Drivers warned over fake air bags
Thousands of US motorists are driving around with potentially lethal counterfeit air bags fitted to their cars.
Road safety watchdogs are warning all those whose air bags have been replaced in the past three years may be affected.
The National Highway Traffic Safety Administration alerted the industry that tens of thousands of cars could be involved.
NHTSA testing has shown some of the counterfeit bags, believed to have been made in China, do not inflate or fail to inflate properly. In at least one case, a counterfeit bag fired shards of plastic and other projectiles on impact,
Car owners are being told to check a government website or call their manufacturer or local dealer to see if their vehicle model is affected.
No deaths or injuries have been tied to the counterfeit bags, but it is unclear whether police accident investigators would be able to identify a counterfeit bag from a genuine one.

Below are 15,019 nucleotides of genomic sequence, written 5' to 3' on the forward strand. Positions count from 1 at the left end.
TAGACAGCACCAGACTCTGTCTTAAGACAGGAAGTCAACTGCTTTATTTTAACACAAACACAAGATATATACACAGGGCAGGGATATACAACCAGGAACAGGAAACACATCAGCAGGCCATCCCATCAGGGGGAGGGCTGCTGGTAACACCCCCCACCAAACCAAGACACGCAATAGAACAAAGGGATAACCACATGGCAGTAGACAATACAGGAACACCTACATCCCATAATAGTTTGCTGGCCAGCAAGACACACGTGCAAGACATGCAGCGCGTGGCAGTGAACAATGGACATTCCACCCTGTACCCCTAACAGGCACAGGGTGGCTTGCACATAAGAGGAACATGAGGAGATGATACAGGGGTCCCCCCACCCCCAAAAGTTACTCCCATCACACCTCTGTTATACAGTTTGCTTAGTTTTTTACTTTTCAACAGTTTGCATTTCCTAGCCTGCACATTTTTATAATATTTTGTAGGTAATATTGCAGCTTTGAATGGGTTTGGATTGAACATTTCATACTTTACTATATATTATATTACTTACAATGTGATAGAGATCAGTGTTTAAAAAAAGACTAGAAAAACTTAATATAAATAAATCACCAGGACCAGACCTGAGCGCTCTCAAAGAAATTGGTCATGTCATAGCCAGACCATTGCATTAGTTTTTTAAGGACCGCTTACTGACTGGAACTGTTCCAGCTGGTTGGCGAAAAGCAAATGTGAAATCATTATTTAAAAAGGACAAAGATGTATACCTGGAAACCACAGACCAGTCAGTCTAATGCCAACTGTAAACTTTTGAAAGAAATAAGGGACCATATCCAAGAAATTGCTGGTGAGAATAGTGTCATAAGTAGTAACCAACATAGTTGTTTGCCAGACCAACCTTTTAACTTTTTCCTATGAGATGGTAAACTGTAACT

The agency has compiled a draft list of dozens of vehicle makes and models for which counterfeit air bags may be available. NHTSA cautions at the top of the draft that the agency "expects this list to evolve over time."
If the car is on the list and has had its air bags replaced during the past three years by a garage other than a new car dealer, owners will be asked to take the vehicle into a main dealer to check if the bags are counterfeit.
The counterfeit bags usually include a manufacturer's logo. Government investigators believe many of them come from China.
The bags are marketed to car body shops as the genuine article, officials said. Dealers with their own body shops are usually required by their franchise agreements to buy their parts, including air bags, directly from car makers and therefore are unlikely to have installed counterfeit bags.